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Offensive realism theory by Prof. Mearsheimer

Posted March. 22, 2018 07:58,   

Updated March. 22, 2018 07:58


“North Korea would not give up its nuclear weapons. Why would it abandon nuclear weapons when the United States has the most powerful weapons in the world?”

Hopes are high that the North Korea-United States summit would bring peace on the Korean Peninsula. But University of Chicago Professor and political scientist John Mearsheimer, who is famous for his theory “offensive realism,” expressed concerns on the future of the talks.

In a special lecture titled “The emergence of China and the future of KOR-US relations” hosted by the Korea Foundation for Advanced Studies Tuesday, Professor Mearsheimer said, “Having nuclear weapons is a reasonable choice for North Korea,” adding, “Kim Jong Un would find it hard to trust Trump.”

His argument is based on his theory of offensive realism, which holds that countries seek to maximize their power for survival as they cannot clearly know the intentions of others due to the anarchic nature of the international system. “If the talks between North Korea and the United States fail, it could not only worsen the bilateral relations but also make the situation very dangerous,” the professor said.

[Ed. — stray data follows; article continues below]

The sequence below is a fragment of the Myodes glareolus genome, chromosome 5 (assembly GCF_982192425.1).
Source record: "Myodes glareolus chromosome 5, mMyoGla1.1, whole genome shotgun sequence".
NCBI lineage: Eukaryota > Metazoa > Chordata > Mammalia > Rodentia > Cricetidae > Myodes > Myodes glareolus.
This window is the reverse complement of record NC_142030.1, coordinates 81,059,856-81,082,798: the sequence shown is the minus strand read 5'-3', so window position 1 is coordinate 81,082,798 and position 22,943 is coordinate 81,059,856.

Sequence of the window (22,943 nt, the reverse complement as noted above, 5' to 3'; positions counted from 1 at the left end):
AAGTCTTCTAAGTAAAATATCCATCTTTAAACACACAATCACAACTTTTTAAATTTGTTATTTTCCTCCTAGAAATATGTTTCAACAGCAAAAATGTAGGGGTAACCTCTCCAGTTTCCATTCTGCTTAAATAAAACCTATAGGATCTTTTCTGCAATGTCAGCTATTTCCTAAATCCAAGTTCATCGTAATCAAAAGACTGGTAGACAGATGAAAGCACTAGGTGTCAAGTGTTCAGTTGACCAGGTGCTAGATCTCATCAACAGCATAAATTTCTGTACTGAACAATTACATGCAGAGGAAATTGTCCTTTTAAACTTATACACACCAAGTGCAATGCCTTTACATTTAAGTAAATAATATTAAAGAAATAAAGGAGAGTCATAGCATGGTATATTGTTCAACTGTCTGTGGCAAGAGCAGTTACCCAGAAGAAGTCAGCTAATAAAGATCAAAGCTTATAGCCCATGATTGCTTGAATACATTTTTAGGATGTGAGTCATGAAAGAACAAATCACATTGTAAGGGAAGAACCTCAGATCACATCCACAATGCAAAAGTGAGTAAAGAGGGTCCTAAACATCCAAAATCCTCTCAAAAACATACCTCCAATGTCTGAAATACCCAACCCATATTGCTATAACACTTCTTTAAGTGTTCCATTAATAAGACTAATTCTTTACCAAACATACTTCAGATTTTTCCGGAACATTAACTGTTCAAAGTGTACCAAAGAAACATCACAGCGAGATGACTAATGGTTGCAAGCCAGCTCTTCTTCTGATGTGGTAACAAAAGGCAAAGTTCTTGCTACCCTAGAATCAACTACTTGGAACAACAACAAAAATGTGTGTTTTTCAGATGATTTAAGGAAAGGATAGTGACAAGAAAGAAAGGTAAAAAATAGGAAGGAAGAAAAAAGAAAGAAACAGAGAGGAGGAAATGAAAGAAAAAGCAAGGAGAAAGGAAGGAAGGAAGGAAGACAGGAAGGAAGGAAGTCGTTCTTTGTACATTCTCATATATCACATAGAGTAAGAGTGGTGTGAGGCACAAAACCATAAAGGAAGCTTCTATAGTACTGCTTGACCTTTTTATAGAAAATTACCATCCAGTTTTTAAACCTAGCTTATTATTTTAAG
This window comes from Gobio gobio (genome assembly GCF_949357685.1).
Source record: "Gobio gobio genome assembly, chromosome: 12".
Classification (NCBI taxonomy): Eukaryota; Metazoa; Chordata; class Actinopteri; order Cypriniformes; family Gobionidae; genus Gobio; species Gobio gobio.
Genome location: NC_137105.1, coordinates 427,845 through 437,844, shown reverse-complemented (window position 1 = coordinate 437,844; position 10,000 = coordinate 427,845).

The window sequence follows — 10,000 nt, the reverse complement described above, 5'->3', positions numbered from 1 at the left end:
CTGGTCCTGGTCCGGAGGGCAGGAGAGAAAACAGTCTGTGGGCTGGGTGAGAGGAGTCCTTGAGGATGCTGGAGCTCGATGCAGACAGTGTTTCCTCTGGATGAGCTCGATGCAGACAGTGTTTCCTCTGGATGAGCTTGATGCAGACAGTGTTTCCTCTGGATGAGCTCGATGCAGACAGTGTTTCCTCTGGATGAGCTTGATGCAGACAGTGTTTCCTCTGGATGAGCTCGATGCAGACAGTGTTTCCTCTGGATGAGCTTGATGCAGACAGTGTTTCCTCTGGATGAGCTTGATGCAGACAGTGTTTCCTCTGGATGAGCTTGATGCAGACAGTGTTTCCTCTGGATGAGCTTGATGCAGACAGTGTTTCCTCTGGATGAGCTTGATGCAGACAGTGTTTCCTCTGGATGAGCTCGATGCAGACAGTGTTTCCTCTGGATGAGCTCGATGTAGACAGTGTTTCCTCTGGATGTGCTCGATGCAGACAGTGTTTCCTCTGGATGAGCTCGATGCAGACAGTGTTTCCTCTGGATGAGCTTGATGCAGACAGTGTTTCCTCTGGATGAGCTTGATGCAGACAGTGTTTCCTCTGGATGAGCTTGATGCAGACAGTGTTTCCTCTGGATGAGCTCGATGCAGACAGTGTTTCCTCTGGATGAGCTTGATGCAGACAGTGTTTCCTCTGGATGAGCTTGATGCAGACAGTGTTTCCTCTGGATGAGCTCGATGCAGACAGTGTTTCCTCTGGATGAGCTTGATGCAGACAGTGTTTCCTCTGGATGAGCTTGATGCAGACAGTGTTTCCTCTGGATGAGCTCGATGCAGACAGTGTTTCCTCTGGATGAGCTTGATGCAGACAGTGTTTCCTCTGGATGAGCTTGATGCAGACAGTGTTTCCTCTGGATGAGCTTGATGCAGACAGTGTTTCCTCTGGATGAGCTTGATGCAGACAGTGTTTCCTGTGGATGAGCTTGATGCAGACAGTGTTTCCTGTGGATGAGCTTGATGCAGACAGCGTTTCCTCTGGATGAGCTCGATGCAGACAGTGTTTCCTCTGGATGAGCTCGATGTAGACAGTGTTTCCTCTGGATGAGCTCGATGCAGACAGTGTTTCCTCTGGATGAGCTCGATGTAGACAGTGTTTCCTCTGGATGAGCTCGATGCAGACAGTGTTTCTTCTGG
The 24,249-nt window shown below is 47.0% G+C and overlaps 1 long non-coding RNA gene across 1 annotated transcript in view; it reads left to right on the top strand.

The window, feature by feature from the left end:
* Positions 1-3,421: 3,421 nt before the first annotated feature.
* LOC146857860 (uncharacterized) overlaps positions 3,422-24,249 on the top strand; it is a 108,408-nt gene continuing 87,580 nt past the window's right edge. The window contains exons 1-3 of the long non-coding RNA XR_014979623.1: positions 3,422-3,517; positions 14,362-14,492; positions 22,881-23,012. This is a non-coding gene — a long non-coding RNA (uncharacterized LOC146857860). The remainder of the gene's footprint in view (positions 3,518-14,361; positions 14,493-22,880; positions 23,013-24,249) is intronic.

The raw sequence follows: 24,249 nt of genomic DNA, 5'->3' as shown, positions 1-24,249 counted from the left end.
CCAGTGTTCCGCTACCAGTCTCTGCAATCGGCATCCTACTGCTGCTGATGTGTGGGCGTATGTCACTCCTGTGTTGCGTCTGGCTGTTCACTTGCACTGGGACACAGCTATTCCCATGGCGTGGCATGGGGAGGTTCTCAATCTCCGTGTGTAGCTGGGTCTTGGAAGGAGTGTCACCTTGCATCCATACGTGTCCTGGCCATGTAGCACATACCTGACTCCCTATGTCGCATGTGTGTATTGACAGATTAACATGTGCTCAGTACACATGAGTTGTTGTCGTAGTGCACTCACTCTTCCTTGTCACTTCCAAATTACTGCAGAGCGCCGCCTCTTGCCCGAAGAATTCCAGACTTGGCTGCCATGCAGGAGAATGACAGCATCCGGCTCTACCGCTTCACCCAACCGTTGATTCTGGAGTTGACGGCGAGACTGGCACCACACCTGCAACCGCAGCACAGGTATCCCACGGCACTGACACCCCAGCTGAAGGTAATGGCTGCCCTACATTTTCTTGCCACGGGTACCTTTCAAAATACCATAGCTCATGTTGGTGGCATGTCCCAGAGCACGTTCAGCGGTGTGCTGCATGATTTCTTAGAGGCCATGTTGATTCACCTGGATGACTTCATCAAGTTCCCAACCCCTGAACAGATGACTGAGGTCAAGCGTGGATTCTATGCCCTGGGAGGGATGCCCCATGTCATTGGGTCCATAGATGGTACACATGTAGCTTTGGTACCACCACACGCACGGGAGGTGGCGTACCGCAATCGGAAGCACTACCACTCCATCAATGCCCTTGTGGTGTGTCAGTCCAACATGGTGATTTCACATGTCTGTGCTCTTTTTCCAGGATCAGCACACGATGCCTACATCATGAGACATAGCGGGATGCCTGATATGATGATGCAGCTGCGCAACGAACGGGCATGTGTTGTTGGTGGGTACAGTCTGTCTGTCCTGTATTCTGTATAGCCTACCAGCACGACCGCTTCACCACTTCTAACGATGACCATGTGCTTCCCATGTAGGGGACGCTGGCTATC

Mearsheimer viewed that China would not pressure North Korea to give up nuclear ambitions. According to him, what China is only concerned about is provocative rhetoric and action by North Korea, which could provoke an attack by the United States or give justification for nuclear armament by Japan.

Mearsheimer argued that superpowers have sought to achieve regional hegemony and prevented the emergence of hegemon in other regions. During the lecture, he warned that the chance of war between emerging China and the United States, which wants to contain the rise of China, is high. “The possibility of war between China and United States is higher than the Cold War between the United States and the Soviet Union,” Mearsheimer said. “In particular, security competition between countries could make East Asia a battleground.”

Jong-Yeob JO jjj@donga.com